Second-year Rep. Emily Slosberg proved committed to her career as a lawmaker in Florida to her twin sister, Dori. On Feb. 23, 1996, the two siblings were involved in a fatal car crash where five teenagers were killed. Slosberg’s sister was only 14 years old when she passed away.

Representative Slosberg has spoken out about the bill, stating, “The reason I’m here is to honor her too,”. She made her final vote towards the bill, proving her dedication to highlighting the dangers of texting and driving. Her father Irv Slosberg also serves as a State Representative and was at the forefront of passing Florida’s mandatory seatbelt law.

3. Lawmakers Prove Concerned about Racial Profiling

During the debate about no texting while driving, lawmakers proved concerned ill-minded cops would use texting while driving to single out specific races. As an attempt to prevent that, there was additional language added to the bill requiring officers to document the ethnicity of the person with the citation. That data is then collected and sent out to the state every year.

Once a law enforcement officer issues a citation for texting while driving, the officer must also record the race and ethnicity of each violator. Every law enforcement agency has to maintain the information and report said information to the department, consistently. There was also a late addition to the bill requiring agencies to track the ethnicity of law enforcement officers issuing these citations.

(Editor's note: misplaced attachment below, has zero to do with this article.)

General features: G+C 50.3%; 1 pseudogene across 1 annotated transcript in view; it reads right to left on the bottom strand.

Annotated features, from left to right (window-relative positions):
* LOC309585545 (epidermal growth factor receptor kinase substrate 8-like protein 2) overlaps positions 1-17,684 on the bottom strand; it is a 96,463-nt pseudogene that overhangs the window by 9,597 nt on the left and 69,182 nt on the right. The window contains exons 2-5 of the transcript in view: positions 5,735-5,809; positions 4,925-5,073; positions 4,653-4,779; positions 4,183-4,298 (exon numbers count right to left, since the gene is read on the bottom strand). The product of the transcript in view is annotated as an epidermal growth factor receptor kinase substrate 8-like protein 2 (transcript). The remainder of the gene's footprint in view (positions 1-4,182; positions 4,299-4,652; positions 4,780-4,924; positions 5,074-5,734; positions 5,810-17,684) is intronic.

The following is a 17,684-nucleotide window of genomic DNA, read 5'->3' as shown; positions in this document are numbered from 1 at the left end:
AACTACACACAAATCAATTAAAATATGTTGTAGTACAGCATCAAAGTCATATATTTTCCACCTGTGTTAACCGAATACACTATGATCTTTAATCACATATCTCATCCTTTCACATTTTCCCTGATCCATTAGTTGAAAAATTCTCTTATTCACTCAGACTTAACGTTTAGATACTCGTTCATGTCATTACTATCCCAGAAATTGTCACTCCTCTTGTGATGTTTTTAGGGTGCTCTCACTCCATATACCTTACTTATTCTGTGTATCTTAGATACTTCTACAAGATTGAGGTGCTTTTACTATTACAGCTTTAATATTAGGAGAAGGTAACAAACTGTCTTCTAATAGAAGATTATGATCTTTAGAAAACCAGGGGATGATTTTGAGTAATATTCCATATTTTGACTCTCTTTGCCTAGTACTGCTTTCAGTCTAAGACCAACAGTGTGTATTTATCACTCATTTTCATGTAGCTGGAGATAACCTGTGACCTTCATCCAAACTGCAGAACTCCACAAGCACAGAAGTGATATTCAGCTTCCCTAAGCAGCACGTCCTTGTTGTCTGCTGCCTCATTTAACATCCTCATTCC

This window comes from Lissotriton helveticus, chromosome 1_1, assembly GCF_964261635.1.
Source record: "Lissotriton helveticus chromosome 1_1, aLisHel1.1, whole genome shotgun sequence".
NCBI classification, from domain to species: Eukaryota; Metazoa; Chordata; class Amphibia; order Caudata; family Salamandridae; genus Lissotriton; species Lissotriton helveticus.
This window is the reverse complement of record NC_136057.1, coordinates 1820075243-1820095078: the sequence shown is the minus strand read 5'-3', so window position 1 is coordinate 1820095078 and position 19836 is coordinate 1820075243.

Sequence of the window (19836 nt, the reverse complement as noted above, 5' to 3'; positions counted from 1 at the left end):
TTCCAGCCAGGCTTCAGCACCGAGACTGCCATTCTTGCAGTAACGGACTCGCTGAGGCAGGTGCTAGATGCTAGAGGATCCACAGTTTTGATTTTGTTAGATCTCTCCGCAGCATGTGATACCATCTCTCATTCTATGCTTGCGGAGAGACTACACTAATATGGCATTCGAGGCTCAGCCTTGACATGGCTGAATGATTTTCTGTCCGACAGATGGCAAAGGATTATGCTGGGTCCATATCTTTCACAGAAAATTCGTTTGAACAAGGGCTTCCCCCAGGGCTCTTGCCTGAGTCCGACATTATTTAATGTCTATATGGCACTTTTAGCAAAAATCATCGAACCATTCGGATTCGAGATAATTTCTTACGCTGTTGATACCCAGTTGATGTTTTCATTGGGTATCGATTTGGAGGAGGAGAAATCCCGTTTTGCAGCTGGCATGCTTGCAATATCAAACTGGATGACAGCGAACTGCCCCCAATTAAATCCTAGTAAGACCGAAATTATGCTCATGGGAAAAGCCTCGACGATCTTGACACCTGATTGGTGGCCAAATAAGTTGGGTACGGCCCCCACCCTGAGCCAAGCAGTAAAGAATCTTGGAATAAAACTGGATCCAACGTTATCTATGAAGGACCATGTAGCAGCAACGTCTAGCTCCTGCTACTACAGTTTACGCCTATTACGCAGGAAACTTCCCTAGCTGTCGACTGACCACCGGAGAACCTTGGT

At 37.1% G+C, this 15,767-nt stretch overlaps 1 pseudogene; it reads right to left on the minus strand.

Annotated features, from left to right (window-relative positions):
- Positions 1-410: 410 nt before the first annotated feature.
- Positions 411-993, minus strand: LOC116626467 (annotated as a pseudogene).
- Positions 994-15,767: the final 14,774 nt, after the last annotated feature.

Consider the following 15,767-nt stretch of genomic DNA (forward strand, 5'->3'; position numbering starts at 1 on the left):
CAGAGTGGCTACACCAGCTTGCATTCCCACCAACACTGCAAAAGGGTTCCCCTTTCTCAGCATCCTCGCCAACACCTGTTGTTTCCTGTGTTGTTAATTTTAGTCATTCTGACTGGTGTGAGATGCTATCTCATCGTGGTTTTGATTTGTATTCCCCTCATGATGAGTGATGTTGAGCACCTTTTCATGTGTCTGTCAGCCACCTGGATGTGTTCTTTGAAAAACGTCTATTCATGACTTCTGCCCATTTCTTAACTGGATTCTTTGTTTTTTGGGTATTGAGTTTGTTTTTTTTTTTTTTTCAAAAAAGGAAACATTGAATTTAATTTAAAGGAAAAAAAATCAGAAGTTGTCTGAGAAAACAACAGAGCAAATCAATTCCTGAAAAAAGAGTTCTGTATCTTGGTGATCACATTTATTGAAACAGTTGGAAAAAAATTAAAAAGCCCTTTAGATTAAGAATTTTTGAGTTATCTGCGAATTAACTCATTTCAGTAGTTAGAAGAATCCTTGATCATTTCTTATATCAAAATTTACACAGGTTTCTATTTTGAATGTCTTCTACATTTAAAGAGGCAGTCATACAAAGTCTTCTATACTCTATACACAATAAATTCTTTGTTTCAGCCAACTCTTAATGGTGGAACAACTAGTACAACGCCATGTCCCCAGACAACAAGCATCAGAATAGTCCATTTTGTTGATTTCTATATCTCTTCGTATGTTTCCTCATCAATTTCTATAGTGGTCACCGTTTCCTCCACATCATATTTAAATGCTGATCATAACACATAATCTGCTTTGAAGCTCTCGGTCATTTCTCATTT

4. Drivers Won’t Have to Give Their Cellphones to Officers Without a Warrant

One of the most important texting and driving facts is knowing your rights as a driver. If a driver is pulled over for texting while driving in Florida, officers must inform the driver of his or her right to decline a search of their cellphone. An officer must have a warrant or voluntary consent from the driver before searching through the driver’s phone.

There is, however, one exception to this rule. If there is an accident that results in injury or death, then the driver’s cellphone will be searched. Their billing records will be considered as admissable evidence of the case.